Agriculture is very important to our state and local economies. In 2016, the state of Missouri conducted a comprehensive study of the economic contributions of Missouri agriculture and forestry. The findings showed an $88.4 billion ($33 billion in value added and $55.4 agriculture inputs) economic impact to the Missouri economy. In congressional district 6, the economic contributions of agriculture, forestry and related industries are:
• Sales: $19.3 billion
• Jobs: 88,705
• Value-added: $7.2 billion
• Inputs: $12.1 billion
• Labor income: $3.8 billion
• Taxes: $1.3 billion
The break-down by county can be found at http://agriculture.mo.gov/economicimpact/.
What challenges have farmers and beef/hog producers had due to COVID-19?
COVID-19 has been challenging to everyone. All producers had to think about their workers’ safety and COVID-19 precautions. However, it was the livestock producers that were hit the hardest by COVID. When the lockdown went into place, restaurants and schools closed. All of a sudden, the demand for products suddenly dropped. Dairy farmers had a surplus of milk with nowhere to go. Cows are milked every day, so if it is not being picked up or processed, than it has to be dumped. Additionally, outbreaks of COVID-19 at meatpacking plants led to significant disruptions and created issues of oversupply and low prices for livestock producers. All of a sudden there were all these animals ready to be processed, and had no where to go. Local processors were soon overwhelmed by demand and could not keep up with it. Without processing facilities for these animals, hog and poultry producers faced having to make depopulating (euthanization) decisions for their animals. This had a huge impact, both emotionally and financially, to livestock producers. In the beef industry, many held back animals from going to the sale barn due to reduced prices or because the sale barns wouldn’t take them. This affected their cash flow, as they didn’t have income coming in and had more feed costs associated with those animals. Overall, market prices for livestock are still depressed, due to backlogs from reduced processing capacity. COVID is forecasted to affect the livestock industry into 2021.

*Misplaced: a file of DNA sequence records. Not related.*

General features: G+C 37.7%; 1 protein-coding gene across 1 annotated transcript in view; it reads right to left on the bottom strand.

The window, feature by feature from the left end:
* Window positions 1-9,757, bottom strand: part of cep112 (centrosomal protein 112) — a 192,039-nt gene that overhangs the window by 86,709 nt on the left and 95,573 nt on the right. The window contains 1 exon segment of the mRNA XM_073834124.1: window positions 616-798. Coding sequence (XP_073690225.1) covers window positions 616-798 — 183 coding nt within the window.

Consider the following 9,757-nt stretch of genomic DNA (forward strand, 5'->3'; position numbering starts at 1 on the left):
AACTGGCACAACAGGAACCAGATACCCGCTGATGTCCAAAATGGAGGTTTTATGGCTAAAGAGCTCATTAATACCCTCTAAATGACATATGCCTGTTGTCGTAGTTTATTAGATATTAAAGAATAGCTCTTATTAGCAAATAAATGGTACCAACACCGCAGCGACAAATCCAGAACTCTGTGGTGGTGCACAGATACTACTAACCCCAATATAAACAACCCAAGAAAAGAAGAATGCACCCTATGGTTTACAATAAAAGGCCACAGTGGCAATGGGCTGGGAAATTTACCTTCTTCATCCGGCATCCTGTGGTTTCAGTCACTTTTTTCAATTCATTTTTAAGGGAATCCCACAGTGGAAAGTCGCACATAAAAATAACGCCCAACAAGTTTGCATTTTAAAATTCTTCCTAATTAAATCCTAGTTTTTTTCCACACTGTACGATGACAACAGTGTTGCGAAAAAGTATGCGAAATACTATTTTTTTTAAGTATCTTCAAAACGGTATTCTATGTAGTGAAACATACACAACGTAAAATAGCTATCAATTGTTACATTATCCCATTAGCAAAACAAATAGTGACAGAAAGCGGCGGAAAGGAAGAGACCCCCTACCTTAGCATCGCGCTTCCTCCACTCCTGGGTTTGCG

How does the future look for farmers in northeast Missouri?
I’m an optimist, so I believe the future is what you make it. I do think we will see more challenges in the next few years, but I also believe farmers are resilient. Risk management is key in moving forward. Be good managers – work with your lender, know what your operating costs are, market your products to get the best possible price, and pay attention to your input costs and cash rent. I also encourage farmers to be open to new ventures and opportunities.
Like everything, agriculture is constantly changing. Those producers who are willing to change with it and adapt will do well. Those who want to farm like their parents or grandparents did and make no changes, will probably struggle. Again, risk management is the key in moving forward.